To this day, these are the two basic goals of system schooling: Instilling the requisite levels of literacy and docility for the workplace. And “science” has long been dominated by the corporate science paradigm. So it’s no surprise that basic textbooks are written from a pro-corporate perspective. By now it would seldom cross the indoctrinated mind of an author to do anything but that. And even if it did, who would write a textbook which omitted key corporate requirements, which then wouldn’t widely be bought? After all, the universities are under corporate control as well, while the professors are dependent on corporate funding and/or revolve with the revolving door. So there’s an overwhelming impetus to purchase only corporate-centric class materials.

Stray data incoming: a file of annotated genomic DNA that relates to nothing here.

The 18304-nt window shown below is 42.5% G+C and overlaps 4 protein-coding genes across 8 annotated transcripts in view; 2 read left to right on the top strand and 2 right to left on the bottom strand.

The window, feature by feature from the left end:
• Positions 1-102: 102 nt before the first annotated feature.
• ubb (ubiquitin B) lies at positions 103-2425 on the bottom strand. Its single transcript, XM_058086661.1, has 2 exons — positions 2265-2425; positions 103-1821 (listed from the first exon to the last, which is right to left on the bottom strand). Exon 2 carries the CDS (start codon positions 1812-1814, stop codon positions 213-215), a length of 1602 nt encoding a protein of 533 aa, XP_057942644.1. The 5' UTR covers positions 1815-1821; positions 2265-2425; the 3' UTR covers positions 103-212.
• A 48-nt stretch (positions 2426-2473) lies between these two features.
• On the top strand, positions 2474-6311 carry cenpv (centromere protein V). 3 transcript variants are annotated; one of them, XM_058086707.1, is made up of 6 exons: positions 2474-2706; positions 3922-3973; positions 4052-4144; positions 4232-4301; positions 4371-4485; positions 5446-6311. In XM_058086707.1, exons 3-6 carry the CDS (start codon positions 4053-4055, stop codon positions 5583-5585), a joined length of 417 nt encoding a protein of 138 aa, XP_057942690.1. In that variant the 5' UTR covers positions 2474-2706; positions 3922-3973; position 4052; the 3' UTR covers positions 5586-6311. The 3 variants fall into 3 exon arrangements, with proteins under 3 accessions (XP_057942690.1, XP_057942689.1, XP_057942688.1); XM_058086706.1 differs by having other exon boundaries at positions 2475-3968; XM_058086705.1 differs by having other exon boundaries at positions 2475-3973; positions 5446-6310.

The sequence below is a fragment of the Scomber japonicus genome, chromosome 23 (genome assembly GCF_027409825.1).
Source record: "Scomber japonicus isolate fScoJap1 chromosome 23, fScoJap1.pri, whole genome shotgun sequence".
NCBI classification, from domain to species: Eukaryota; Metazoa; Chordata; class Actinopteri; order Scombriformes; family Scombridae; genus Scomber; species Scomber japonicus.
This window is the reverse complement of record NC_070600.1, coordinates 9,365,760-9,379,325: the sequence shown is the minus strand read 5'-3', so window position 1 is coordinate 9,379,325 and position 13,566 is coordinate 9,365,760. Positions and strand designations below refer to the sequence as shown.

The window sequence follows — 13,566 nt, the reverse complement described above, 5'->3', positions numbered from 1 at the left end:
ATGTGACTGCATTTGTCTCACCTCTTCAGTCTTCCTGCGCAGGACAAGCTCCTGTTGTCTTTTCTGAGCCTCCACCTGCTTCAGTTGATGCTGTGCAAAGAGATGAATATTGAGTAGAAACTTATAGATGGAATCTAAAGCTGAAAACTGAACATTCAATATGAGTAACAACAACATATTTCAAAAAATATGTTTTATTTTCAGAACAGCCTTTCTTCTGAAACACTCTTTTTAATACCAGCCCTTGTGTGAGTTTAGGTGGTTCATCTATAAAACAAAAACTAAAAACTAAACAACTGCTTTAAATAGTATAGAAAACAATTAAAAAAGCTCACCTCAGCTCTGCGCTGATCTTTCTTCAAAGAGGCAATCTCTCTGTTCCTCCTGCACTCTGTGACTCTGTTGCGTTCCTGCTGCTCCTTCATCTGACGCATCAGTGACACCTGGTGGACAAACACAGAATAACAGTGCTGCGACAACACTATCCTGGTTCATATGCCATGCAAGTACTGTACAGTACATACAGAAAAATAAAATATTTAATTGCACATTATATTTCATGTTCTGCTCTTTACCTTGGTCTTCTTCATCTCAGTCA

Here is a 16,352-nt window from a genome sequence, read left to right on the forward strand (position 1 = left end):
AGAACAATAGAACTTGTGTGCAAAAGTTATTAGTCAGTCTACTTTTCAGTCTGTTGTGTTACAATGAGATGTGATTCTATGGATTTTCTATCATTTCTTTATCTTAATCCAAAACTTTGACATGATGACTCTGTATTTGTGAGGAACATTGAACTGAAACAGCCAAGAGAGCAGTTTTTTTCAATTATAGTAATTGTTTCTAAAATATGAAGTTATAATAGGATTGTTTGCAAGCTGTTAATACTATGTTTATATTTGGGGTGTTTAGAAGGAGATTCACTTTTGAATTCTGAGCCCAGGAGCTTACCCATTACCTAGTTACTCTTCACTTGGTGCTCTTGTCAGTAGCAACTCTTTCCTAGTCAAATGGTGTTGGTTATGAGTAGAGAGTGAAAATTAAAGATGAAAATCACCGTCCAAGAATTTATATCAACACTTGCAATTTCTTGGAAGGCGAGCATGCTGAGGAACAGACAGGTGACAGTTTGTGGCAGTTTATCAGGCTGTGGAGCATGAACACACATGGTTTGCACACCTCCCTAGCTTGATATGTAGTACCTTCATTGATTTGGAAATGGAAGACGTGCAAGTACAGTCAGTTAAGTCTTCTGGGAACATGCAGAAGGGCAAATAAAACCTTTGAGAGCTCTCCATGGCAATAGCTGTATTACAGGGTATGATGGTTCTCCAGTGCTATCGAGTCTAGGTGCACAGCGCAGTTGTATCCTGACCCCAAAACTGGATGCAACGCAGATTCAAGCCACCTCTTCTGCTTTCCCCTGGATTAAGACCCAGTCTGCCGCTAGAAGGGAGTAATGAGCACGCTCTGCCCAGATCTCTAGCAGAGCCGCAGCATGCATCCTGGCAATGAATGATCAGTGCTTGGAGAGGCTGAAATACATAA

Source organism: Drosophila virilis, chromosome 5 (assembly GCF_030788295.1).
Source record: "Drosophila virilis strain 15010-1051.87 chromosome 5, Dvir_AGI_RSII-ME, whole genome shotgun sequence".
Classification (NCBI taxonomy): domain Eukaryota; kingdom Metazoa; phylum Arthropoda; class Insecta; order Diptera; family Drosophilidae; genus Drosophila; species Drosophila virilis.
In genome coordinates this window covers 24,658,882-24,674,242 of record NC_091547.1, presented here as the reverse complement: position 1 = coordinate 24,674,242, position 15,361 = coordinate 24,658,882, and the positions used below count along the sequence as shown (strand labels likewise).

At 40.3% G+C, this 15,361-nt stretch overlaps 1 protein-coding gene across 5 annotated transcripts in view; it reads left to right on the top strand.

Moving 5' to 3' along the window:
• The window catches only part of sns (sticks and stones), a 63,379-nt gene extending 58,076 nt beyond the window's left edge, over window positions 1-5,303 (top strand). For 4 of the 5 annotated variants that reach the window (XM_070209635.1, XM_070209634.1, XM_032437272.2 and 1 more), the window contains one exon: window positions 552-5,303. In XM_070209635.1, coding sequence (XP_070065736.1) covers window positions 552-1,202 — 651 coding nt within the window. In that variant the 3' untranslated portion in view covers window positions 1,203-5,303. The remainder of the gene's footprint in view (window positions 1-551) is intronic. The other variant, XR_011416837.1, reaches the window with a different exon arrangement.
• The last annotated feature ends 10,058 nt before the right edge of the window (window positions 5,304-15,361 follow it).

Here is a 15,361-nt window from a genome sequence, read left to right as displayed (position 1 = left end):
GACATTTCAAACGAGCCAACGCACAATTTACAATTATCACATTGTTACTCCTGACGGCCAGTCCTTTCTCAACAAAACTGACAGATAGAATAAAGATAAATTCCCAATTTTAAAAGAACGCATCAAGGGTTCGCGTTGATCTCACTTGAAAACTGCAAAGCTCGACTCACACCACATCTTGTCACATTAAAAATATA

That’s one of several things to consider when you ponder the value of going into debt servitude to go to college. And when you ponder the value of college as such. That is, assuming you have any higher aspiration in life than to be a corporate grinder. (More and more often, not even that; rather a grinder wanna-be who can’t find a job which doesn’t exist.)
[*Actually, few genetic engineers know anything about botany, agriculture, or for that matter the science of genetics. They know only laboratory manipulations and despise the underlying physical materials as mere clay. They take pride in their know-nothingism and believe that if they don’t know the biological facts, they can’t be constrained by biological limits. They’re wrong.]

April 15, 2011

Where Will We Find the First Wave?

Filed under: Internet Democracy — Tags: , , — Russ @ 1:48 pm